Fordham Law Review
This essay, written for a conference on the “pathways and hurdles” that lie ahead in consumer litigation, is the first to examine the implications of California’s recent jurisprudence holding public enforcement claims unwaivable in standard-form contracts of adhesion, and the inevitable clash with the U.S. Supreme Court’s decisional law interpreting the Federal Arbitration Act. With its rich history of rebuffing efforts to deprive citizens of public rights through private contract, California provides an ideal laboratory for exploring this escalating conflict.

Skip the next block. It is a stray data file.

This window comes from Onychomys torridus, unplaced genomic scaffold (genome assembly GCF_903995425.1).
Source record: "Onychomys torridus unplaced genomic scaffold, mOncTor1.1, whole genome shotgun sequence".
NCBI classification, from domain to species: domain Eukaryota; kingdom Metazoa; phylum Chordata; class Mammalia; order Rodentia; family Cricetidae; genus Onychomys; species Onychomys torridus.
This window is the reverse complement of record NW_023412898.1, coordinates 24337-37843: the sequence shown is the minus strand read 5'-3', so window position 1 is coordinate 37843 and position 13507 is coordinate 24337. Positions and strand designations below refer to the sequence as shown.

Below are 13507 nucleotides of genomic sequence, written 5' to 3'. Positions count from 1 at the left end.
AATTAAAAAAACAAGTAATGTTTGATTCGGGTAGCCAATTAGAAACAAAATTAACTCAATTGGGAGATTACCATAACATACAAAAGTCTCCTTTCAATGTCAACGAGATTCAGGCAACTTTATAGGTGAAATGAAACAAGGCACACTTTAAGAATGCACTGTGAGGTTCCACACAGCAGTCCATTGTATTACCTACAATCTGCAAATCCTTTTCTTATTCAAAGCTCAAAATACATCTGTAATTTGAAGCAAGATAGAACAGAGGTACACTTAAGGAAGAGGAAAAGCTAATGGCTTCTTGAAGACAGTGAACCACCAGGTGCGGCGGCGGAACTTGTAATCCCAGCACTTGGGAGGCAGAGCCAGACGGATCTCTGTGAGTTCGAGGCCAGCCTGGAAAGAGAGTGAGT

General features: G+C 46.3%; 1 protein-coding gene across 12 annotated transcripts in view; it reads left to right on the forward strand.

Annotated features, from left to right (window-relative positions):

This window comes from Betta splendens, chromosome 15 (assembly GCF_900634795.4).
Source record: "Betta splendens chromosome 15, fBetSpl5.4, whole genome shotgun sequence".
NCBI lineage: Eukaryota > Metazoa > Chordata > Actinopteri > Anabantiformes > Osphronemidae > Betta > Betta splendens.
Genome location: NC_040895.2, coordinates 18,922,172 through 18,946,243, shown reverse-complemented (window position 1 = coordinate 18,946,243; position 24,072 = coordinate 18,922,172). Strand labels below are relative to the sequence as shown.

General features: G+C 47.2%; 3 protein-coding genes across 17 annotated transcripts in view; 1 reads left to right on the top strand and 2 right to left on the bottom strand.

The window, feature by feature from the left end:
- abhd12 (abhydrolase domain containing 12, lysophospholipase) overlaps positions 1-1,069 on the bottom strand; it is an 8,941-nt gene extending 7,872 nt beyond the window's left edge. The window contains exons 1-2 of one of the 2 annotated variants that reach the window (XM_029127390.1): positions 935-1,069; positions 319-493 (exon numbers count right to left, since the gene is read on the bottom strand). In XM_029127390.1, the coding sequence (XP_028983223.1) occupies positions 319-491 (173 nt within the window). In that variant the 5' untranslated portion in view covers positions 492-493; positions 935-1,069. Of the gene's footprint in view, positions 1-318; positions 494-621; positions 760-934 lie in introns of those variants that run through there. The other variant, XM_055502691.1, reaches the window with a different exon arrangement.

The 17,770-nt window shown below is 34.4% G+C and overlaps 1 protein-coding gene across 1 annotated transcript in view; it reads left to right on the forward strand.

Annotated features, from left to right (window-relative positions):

Fordham University School of Law
Arbitration, Public Injunctions, Consumer Protection, Worker Rights, Federal Arbitration Act
Civil Rights and Discrimination | Consumer Protection Law | Contracts | Dispute Resolution and Arbitration | Election Law | Law | Legislation
Myriam E. Gilles & Gary Friedman,
Unwaivable: Public Enforcement Claims and Mandatory Arbitration,
Fordham L. Rev.